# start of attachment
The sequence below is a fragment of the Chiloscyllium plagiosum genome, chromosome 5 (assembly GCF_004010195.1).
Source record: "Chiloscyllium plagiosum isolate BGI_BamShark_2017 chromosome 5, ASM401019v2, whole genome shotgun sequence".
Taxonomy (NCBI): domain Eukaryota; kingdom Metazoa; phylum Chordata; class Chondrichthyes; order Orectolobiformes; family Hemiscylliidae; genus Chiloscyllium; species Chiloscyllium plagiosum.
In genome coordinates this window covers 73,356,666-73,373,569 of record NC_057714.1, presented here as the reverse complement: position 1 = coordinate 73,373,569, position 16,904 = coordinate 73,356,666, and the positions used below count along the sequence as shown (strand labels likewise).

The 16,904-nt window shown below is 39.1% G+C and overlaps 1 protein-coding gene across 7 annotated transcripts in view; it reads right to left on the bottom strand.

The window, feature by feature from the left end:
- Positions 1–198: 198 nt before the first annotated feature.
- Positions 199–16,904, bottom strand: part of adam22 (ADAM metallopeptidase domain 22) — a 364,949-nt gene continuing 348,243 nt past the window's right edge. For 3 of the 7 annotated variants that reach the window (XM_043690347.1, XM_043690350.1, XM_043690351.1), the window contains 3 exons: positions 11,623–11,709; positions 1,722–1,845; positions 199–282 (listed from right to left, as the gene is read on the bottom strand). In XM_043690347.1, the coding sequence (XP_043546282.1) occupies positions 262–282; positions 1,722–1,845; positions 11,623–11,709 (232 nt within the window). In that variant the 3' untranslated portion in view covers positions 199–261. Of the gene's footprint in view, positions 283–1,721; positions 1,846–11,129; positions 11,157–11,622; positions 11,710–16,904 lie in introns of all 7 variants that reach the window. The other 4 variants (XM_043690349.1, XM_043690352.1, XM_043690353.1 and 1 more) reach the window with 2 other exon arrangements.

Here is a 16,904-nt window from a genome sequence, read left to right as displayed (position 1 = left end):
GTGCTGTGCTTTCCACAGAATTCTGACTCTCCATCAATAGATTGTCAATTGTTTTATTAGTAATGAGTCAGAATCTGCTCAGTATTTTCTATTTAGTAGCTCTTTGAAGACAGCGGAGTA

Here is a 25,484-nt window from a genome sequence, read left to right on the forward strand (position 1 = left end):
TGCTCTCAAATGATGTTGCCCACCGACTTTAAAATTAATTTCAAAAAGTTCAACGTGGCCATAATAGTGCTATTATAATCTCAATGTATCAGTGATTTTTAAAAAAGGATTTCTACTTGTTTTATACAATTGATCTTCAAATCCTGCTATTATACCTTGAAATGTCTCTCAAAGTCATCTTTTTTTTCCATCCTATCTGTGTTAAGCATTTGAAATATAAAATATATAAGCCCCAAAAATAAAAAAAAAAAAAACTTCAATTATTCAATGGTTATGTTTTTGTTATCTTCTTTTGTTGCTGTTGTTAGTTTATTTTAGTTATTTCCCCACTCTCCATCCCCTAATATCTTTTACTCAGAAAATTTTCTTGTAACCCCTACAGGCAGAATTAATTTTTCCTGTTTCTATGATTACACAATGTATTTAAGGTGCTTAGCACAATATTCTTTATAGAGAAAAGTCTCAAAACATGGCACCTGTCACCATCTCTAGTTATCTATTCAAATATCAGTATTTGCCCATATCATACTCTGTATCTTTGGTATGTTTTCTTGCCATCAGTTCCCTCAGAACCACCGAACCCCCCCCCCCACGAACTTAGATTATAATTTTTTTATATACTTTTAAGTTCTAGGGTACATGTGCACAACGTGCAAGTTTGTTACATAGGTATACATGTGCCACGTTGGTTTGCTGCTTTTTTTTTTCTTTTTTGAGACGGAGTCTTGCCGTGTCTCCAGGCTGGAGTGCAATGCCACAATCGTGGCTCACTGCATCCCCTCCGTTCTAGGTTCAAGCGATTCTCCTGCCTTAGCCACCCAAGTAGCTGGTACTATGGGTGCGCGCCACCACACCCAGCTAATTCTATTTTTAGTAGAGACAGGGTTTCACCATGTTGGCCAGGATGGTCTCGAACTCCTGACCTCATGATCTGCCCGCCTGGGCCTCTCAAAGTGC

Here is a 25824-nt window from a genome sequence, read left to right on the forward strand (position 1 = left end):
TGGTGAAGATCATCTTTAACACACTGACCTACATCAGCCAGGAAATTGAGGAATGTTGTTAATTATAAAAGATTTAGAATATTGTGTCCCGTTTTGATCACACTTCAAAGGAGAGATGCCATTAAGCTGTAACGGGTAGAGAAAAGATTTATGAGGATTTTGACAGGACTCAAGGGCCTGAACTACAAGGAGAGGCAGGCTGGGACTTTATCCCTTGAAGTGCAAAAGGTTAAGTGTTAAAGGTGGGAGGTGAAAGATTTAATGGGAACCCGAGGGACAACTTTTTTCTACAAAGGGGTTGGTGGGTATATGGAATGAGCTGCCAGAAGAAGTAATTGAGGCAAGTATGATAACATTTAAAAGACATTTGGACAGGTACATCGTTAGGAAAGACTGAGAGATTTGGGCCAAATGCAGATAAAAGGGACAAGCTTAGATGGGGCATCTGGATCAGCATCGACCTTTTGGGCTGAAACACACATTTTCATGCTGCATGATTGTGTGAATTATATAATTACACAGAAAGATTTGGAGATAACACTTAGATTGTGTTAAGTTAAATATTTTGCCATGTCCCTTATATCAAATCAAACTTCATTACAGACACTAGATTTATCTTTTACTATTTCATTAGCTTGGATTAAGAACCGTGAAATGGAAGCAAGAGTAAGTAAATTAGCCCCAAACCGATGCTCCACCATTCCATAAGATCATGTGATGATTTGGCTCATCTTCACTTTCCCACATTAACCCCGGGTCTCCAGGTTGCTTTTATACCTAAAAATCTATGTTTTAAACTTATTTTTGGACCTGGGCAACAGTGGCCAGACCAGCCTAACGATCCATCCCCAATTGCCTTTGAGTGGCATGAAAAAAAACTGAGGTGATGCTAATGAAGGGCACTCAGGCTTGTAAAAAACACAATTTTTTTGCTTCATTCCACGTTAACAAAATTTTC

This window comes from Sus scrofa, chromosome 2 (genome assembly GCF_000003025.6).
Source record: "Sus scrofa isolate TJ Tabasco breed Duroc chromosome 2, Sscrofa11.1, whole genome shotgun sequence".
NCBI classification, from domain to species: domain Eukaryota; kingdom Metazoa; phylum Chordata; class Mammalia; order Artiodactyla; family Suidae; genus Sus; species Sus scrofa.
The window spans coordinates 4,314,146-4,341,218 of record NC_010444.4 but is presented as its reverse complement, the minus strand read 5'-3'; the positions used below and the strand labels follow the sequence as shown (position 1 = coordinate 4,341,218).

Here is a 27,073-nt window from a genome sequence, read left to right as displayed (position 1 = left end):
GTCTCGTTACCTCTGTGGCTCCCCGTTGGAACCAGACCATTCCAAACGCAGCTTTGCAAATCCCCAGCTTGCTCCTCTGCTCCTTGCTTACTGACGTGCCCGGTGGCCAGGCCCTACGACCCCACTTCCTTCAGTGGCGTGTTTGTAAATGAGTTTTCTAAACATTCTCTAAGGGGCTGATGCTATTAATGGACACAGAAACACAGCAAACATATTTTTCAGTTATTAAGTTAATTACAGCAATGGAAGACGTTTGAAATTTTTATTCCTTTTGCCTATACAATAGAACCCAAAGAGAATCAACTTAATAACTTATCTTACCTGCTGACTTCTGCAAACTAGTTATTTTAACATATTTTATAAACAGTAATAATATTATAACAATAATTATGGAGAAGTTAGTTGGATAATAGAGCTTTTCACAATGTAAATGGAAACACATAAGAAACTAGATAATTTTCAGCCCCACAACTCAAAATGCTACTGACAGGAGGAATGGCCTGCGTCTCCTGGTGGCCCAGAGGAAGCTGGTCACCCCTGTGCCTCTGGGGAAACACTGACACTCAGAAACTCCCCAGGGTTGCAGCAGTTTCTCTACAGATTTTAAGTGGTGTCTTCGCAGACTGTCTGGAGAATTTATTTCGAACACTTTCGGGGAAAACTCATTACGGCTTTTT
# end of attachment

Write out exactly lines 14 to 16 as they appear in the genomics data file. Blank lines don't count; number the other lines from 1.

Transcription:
TGGTGAAGATCATCTTTAACACACTGACCTACATCAGCCAGGAAATTGAGGAATGTTGTTAATTATAAAAGATTTAGAATATTGTGTCCCGTTTTGATCACACTTCAAAGGAGAGATGCCATTAAGCTGTAACGGGTAGAGAAAAGATTTATGAGGATTTTGACAGGACTCAAGGGCCTGAACTACAAGGAGAGGCAGGCTGGGACTTTATCCCTTGAAGTGCAAAAGGTTAAGTGTTAAAGGTGGGAGGTGAAAGATTTAATGGGAACCCGAGGGACAACTTTTTTCTACAAAGGGGTTGGTGGGTATATGGAATGAGCTGCCAGAAGAAGTAATTGAGGCAAGTATGATAACATTTAAAAGACATTTGGACAGGTACATCGTTAGGAAAGACTGAGAGATTTGGGCCAAATGCAGATAAAAGGGACAAGCTTAGATGGGGCATCTGGATCAGCATCGACCTTTTGGGCTGAAACACACATTTTCATGCTGCATGATTGTGTGAATTATATAATTACACAGAAAGATTTGGAGATAACACTTAGATTGTGTTAAGTTAAATATTTTGCCATGTCCCTTATATCAAATCAAACTTCATTACAGACACTAGATTTATCTTTTACTATTTCATTAGCTTGGATTAAGAACCGTGAAATGGAAGCAAGAGTAAGTAAATTAGCCCCAAACCGATGCTCCACCATTCCATAAGATCATGTGATGATTTGGCTCATCTTCACTTTCCCACATTAACCCCGGGTCTCCAGGTTGCTTTTATACCTAAAAATCTATGTTTTAAACTTATTTTTGGACCTGGGCAACAGTGGCCAGACCAGCCTAACGATCCATCCCCAATTGCCTTTGAGTGGCATGAAAAAAAACTGAGGTGATGCTAATGAAGGGCACTCAGGCTTGTAAAAAACACAATTTTTTTGCTTCATTCCACGTTAACAAAATTTTC

This window comes from Sus scrofa, chromosome 2 (genome assembly GCF_000003025.6).
Source record: "Sus scrofa isolate TJ Tabasco breed Duroc chromosome 2, Sscrofa11.1, whole genome shotgun sequence".